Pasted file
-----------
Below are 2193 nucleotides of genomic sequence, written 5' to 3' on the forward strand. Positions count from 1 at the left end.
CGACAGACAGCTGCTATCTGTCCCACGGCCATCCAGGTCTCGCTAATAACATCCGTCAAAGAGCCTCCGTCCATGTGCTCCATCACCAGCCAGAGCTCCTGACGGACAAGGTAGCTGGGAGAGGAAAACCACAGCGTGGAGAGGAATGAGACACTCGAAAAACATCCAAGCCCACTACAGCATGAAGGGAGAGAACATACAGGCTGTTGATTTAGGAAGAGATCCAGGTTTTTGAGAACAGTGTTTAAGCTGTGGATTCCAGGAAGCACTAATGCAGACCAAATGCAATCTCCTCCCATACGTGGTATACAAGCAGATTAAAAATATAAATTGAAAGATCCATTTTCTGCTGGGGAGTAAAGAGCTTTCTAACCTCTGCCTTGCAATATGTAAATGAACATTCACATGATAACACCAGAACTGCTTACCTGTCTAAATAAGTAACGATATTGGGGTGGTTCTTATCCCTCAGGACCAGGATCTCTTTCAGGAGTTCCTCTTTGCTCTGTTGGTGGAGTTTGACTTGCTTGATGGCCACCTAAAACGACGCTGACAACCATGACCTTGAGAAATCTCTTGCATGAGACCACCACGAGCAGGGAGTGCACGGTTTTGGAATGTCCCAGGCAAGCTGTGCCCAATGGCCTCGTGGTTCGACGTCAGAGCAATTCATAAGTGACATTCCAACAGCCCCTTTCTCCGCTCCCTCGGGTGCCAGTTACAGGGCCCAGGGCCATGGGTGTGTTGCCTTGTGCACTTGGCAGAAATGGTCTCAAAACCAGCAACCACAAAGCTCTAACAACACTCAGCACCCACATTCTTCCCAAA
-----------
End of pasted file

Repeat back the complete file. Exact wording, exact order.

Below are 2193 nucleotides of genomic sequence, written 5' to 3' on the forward strand. Positions count from 1 at the left end.
CGACAGACAGCTGCTATCTGTCCCACGGCCATCCAGGTCTCGCTAATAACATCCGTCAAAGAGCCTCCGTCCATGTGCTCCATCACCAGCCAGAGCTCCTGACGGACAAGGTAGCTGGGAGAGGAAAACCACAGCGTGGAGAGGAATGAGACACTCGAAAAACATCCAAGCCCACTACAGCATGAAGGGAGAGAACATACAGGCTGTTGATTTAGGAAGAGATCCAGGTTTTTGAGAACAGTGTTTAAGCTGTGGATTCCAGGAAGCACTAATGCAGACCAAATGCAATCTCCTCCCATACGTGGTATACAAGCAGATTAAAAATATAAATTGAAAGATCCATTTTCTGCTGGGGAGTAAAGAGCTTTCTAACCTCTGCCTTGCAATATGTAAATGAACATTCACATGATAACACCAGAACTGCTTACCTGTCTAAATAAGTAACGATATTGGGGTGGTTCTTATCCCTCAGGACCAGGATCTCTTTCAGGAGTTCCTCTTTGCTCTGTTGGTGGAGTTTGACTTGCTTGATGGCCACCTAAAACGACGCTGACAACCATGACCTTGAGAAATCTCTTGCATGAGACCACCACGAGCAGGGAGTGCACGGTTTTGGAATGTCCCAGGCAAGCTGTGCCCAATGGCCTCGTGGTTCGACGTCAGAGCAATTCATAAGTGACATTCCAACAGCCCCTTTCTCCGCTCCCTCGGGTGCCAGTTACAGGGCCCAGGGCCATGGGTGTGTTGCCTTGTGCACTTGGCAGAAATGGTCTCAAAACCAGCAACCACAAAGCTCTAACAACACTCAGCACCCACATTCTTCCCAAA